During these trying times, we want to make sure our customers have the support that they need. Many companies are looking for help to facilitate their employees working from home. We can provide that help. Tomorrow, March 18 at 2:30pm CDT, please join us for our webinar, “Enabling a Remote Workforce,” which will include tips on keeping your systems secure as well as industry best practices and real-world customer scenarios here. Our panel of experts will be available to answer questions.
Sadly, scammers will try to take advantage of the confusion and fear related to the COVID-19 pandemic. Be aware of questionable email, in particular. Felipe Neto, our senior solutions architect, added timely details to his previously published article on Cybersecurity, which you can find here.
Enjoy the rest of the newsletter and don’t forget to follow us on social media for updates. As always, thank you for your business and partnership.
– Jay and Junab
Observability – 2020 buzz word or something more significant?
At Möbius Partners, observability is in our DNA.
Observability seems to be the fashionable term for what we used to call monitoring, but is it really that simple? Observability is much more than a word game when used in the IT Application / Service Delivery arena.
A bit of history may help give a clear picture of Observability. As a concept, it originated in the mathematics subfield of control systems engineering. The study of Control Theory dates back to the 1870s when Edward Roth developed the idea of Controllability and Observability of sensor data as a continual feedback mechanism. They were recognized as key concepts that have evolved into manufacturing automation. The continuous, never-ending feedback concept reminds me of the Möbius loop, the never-ending edge that represents the infinity sign and the inspiration for our company’s name.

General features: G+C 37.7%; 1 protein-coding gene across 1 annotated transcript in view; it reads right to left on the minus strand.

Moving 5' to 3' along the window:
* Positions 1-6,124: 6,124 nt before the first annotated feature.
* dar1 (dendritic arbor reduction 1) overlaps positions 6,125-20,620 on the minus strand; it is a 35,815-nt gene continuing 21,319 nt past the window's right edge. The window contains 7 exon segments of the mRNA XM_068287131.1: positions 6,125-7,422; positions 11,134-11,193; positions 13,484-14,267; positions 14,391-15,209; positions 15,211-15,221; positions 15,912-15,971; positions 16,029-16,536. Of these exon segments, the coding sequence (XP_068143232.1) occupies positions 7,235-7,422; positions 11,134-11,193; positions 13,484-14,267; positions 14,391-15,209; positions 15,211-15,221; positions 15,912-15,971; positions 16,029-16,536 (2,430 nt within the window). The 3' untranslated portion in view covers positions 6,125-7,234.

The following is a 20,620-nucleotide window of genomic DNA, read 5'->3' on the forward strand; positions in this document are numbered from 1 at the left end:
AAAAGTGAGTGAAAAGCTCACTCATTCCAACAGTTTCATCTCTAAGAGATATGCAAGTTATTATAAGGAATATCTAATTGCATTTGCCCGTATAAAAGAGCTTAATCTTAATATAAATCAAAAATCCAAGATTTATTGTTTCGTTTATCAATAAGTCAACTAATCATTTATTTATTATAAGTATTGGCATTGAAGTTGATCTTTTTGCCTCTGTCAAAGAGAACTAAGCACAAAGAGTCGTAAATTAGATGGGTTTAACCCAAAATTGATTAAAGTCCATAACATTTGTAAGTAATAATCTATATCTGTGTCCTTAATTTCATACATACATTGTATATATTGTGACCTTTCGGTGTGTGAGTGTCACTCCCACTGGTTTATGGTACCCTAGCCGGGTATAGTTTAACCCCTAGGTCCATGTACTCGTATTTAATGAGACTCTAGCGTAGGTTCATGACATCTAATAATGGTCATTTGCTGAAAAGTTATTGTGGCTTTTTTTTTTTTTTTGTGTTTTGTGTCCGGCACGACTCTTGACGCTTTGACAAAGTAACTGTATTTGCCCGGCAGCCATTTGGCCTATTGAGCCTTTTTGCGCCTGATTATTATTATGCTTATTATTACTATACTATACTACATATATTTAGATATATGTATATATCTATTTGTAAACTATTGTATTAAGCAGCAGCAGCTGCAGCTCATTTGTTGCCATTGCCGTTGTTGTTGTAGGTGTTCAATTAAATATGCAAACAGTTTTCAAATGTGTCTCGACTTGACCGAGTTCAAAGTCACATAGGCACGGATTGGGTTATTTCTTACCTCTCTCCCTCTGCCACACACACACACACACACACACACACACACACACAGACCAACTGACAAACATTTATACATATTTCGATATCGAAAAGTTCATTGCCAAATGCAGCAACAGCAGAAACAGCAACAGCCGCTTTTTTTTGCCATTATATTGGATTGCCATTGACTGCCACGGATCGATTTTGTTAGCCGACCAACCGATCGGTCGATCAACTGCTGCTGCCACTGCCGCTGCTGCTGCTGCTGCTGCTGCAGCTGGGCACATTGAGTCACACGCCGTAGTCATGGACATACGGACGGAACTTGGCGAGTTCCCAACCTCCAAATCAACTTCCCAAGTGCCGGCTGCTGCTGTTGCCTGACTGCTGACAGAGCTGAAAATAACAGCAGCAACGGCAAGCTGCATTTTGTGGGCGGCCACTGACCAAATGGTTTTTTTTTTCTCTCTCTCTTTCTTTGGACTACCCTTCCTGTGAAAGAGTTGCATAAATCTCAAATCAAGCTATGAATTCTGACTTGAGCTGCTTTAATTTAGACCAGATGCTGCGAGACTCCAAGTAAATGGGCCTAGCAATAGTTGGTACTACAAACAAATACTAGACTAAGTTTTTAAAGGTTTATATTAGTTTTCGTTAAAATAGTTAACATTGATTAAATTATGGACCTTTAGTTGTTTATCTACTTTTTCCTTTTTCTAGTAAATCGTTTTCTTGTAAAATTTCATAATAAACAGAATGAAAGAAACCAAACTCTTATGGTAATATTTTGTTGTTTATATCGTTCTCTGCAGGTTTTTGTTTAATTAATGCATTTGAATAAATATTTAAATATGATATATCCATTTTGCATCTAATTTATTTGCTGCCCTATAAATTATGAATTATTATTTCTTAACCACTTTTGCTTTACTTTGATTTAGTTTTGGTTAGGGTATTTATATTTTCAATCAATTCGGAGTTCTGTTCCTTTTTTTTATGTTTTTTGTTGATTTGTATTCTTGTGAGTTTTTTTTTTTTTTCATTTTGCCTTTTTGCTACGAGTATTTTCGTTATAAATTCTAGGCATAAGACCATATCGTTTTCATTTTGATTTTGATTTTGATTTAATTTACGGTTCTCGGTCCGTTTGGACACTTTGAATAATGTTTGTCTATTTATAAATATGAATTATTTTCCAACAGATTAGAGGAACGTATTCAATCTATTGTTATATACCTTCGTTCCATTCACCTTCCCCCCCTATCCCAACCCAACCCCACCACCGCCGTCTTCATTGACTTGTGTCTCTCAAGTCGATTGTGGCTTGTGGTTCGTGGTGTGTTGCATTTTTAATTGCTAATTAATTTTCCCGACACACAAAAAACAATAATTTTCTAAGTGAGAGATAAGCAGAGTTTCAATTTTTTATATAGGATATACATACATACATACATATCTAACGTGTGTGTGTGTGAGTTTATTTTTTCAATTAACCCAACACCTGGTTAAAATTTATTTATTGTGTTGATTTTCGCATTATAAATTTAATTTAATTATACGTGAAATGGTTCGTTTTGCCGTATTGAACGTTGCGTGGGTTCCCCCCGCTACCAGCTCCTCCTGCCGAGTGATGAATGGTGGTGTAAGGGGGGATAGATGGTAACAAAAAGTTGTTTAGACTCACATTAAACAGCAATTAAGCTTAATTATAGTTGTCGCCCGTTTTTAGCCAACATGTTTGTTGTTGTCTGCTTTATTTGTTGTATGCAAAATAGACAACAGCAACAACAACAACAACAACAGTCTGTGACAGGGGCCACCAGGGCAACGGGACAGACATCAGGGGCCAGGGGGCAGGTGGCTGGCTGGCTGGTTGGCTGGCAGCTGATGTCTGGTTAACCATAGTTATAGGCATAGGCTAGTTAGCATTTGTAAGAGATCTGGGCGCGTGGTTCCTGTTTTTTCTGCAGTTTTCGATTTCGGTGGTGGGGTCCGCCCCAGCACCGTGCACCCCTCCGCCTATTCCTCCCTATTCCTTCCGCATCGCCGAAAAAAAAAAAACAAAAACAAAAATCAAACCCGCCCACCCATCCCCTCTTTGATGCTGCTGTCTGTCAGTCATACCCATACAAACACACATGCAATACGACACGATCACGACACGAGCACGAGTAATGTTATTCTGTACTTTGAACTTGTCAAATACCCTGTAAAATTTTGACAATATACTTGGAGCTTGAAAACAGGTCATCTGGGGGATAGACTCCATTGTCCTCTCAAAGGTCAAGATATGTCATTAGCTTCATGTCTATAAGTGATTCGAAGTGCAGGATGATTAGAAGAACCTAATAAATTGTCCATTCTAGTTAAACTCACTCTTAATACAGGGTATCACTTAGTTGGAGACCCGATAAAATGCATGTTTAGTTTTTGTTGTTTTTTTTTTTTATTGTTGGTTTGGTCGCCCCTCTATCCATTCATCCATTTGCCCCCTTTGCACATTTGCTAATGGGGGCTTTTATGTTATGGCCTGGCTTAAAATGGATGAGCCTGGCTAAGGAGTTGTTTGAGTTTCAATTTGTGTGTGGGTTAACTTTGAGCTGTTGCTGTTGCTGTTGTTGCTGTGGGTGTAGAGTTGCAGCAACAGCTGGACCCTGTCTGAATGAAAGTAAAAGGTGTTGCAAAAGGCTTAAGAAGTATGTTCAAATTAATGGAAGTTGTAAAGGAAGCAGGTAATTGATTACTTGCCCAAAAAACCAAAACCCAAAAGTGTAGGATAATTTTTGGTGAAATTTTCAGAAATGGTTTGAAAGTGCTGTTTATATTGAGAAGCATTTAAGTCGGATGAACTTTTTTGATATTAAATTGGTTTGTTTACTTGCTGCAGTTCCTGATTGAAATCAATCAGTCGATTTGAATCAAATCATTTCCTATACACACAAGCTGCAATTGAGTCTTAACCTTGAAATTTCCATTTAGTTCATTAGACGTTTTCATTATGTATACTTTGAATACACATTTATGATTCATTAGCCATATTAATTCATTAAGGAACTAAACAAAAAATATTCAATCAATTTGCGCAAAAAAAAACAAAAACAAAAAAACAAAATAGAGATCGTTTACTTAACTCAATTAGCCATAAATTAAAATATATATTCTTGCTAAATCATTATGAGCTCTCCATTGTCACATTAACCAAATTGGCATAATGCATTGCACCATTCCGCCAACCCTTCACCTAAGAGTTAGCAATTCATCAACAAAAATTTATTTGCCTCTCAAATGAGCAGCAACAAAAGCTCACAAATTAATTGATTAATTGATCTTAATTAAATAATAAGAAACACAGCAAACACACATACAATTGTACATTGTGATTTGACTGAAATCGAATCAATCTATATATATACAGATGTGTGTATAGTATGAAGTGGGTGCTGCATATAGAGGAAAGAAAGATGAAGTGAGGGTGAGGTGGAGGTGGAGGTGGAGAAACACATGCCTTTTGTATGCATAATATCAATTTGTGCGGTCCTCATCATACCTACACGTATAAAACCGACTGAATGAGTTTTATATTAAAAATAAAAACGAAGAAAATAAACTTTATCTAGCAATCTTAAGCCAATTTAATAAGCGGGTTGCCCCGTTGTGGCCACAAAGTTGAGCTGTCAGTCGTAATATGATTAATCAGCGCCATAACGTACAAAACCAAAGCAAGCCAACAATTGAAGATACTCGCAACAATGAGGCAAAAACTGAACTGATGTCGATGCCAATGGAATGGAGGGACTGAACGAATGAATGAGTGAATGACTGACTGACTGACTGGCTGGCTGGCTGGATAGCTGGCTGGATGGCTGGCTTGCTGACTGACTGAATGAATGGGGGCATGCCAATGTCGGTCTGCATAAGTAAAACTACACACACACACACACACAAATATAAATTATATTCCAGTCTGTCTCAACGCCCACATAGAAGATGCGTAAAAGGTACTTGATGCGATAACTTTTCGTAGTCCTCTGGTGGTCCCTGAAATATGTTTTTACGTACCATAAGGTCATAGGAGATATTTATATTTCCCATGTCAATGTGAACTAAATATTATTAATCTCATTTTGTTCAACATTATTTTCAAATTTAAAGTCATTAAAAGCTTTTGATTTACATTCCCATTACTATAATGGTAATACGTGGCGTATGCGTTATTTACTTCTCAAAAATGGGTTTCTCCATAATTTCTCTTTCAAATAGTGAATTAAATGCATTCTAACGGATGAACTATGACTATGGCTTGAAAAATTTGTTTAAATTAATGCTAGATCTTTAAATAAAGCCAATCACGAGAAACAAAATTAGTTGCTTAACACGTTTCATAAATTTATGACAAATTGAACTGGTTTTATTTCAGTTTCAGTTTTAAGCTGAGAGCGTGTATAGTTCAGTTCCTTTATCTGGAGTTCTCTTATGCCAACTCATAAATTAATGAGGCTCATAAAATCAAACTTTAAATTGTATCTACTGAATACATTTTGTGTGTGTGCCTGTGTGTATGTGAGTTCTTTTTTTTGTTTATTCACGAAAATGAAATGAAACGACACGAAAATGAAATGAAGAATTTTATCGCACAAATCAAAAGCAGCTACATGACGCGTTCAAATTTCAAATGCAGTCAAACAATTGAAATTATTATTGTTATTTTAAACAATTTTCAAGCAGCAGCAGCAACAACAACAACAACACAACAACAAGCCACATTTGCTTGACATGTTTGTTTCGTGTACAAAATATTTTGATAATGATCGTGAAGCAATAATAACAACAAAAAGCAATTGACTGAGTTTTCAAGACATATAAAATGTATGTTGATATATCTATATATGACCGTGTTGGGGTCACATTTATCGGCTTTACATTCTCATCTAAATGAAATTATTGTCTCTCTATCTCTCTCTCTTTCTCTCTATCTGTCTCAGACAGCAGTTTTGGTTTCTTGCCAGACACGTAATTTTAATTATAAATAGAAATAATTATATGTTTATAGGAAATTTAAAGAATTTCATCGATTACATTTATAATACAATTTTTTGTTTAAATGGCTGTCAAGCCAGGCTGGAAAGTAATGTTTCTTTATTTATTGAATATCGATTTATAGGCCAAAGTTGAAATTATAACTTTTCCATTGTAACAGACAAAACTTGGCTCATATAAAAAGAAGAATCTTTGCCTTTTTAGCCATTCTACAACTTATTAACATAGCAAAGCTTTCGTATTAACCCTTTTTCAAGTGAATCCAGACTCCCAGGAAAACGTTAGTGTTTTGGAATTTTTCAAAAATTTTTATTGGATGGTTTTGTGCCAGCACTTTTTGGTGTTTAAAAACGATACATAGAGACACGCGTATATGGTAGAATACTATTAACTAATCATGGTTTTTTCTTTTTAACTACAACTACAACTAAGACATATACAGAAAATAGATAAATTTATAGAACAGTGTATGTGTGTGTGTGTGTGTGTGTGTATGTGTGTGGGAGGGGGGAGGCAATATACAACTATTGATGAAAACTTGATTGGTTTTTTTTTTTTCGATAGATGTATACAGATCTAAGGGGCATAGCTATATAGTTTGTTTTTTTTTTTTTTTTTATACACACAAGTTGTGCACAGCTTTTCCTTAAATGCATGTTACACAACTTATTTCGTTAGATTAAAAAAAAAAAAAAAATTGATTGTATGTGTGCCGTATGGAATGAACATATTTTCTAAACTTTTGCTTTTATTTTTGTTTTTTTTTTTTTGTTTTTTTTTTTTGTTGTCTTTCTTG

During the last 150 years, the Observability concept expanded from the manufacturing arena to include the current day Application Performance Management and Digital Omnichannel Solution areas. The transition from old-school monitoring of infrastructure (compute, network and storage) to an Observability posture implies differences in culture, technologists and underlying technology.
Observability dovetails into organizations that are practicing Agile development methodologies and are embracing Dev/Ops concepts for the SDLC. Observability as a culture is the degree to which a team or company values the ability to inspect and understand systems, their workloads and their behavior. Companies that have a strong observability culture often have specific observability teams, although they may not be named as such.
During this trying time, we want to help. Join us for a webinar to hear about top things to think about when enabling a remote workforce, best practices, and real customer scenarios. For more information about our webinar visit our website here.